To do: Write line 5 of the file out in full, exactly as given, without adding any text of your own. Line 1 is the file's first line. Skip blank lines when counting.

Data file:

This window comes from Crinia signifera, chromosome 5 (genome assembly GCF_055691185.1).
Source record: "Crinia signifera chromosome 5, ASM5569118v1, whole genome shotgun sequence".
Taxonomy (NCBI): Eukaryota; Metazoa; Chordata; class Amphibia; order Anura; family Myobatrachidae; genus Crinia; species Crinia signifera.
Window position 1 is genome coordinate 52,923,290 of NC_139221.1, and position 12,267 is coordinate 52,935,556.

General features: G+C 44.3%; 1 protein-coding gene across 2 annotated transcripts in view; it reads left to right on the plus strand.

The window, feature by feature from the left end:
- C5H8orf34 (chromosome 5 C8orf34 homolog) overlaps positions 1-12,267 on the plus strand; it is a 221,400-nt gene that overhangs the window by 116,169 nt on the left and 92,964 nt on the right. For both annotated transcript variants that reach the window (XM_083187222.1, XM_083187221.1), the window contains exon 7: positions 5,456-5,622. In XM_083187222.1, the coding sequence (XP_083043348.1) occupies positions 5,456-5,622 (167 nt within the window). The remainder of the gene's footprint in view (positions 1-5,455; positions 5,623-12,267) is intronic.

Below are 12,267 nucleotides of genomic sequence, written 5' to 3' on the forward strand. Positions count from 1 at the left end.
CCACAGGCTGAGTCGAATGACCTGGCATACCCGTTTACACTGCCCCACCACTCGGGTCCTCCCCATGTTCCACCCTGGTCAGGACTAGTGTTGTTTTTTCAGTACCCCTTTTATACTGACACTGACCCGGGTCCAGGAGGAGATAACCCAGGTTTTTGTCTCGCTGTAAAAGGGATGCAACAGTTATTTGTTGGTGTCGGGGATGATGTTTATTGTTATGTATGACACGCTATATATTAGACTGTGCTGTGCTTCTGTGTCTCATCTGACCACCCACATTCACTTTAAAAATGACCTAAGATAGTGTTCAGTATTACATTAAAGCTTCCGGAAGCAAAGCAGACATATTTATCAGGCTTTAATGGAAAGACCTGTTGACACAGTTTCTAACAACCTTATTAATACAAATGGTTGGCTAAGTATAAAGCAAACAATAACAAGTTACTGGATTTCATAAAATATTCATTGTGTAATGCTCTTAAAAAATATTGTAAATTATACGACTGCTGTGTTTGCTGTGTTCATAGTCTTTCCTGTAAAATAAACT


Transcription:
General features: G+C 44.3%; 1 protein-coding gene across 2 annotated transcripts in view; it reads left to right on the plus strand.